With the passing of the Companies’ Act on the Isle of Man in 1864, the Isle of Man Banking Company Limited opened with premises in Athol St, Douglas, and became the main rival to Dumbell’s Bank.

Dumbell’s Banking Company Limited

A new prospectus was issued for Dumbell’s Bank in 1874 and the capital was much over subscribed. Dumbell’s Banking Company Limited was created, with a subscribed capital £180,000, in 30,000 shares of £6 each, of which £2 per share to be paid, namely, £1 on application and £1 on allotment, making a paid-up capital of £60,000. The directors of the new company comprised: Ridgway Harrison, Esq.; Woodside, Receiver-General of the Isle of Man; George W. Dumbell, Esq., M.H.K., Belmont, Managing Director; William. Baring Stevenson, Esq., J.P., Balladoole; Richard Penketh, Esq. M.H.K., Hampton Court; James Spittall, Esq., Ballaughton House.

Several big accounts were at that time held by Dumbell’s and included: the Isle of Man Mining Company, the Isle of Man Government, Douglas Town Board, the Isle of Man Railway Company and the Isle of Man Steam Packet Company.[2][3][1]

Following the Great Manx Bank Robbery of 1878 when the Bank of Mona was robbed of almost £9,000 there was a run on other local banks. The Isle of Man Bank chartered a special steamer to convey £20,000 to the Isle of Man, but Dumbell’s got by without any special provision.[2][3][1]Alured Dumbell, a son of George Dumbell, was appointed Second Deemster in 1880 and as a consequence was obliged to resign his directorship with the bank. In 1882 a new bank opened on the Isle of Man named the Manx Bank Ltd which continued until 1900 when it was absorbed by a bank based in Lancashire.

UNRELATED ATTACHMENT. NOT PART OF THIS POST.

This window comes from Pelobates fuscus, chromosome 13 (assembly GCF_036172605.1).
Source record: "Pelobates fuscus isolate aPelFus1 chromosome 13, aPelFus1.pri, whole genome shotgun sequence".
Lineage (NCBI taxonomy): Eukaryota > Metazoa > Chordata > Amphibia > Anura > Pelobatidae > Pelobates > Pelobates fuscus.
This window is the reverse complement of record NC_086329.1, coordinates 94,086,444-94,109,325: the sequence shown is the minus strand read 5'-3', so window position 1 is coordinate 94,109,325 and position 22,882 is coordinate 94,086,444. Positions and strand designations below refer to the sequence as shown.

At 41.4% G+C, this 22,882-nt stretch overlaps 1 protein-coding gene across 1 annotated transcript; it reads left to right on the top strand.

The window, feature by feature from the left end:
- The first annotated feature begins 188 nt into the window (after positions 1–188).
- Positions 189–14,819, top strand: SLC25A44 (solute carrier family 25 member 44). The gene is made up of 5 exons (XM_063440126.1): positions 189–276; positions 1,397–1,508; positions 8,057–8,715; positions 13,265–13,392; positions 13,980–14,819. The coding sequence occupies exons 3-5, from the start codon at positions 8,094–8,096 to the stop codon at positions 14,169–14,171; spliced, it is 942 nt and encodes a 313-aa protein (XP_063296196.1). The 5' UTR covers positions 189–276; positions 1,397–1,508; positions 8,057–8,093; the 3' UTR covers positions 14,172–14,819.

In 1883 a local advocate, Charles Nelson, joined the bank’s directors. Nelson came from an old Manx family, he was Chairman of the Manx Northern Railway and his father and grandfather had both been Rectors of Kirk Bride.[2][3][1]

By the latter part of the 1880s certain signs of the direction in which Dumbell’s Bank was moving towards were starting to become apparent; one of which was the loss of £15,000 which the bank invested into the Peel Chemical Company. Following the death of George Dumbell in 1887 the bank continued in its liberal approach to its business. This was a period of economic boom on the Isle of Man with the bank lending money to builders and speculators on a grand scale – two years later Dumbell’s Bank paid a dividend of 15%.[2][3][1]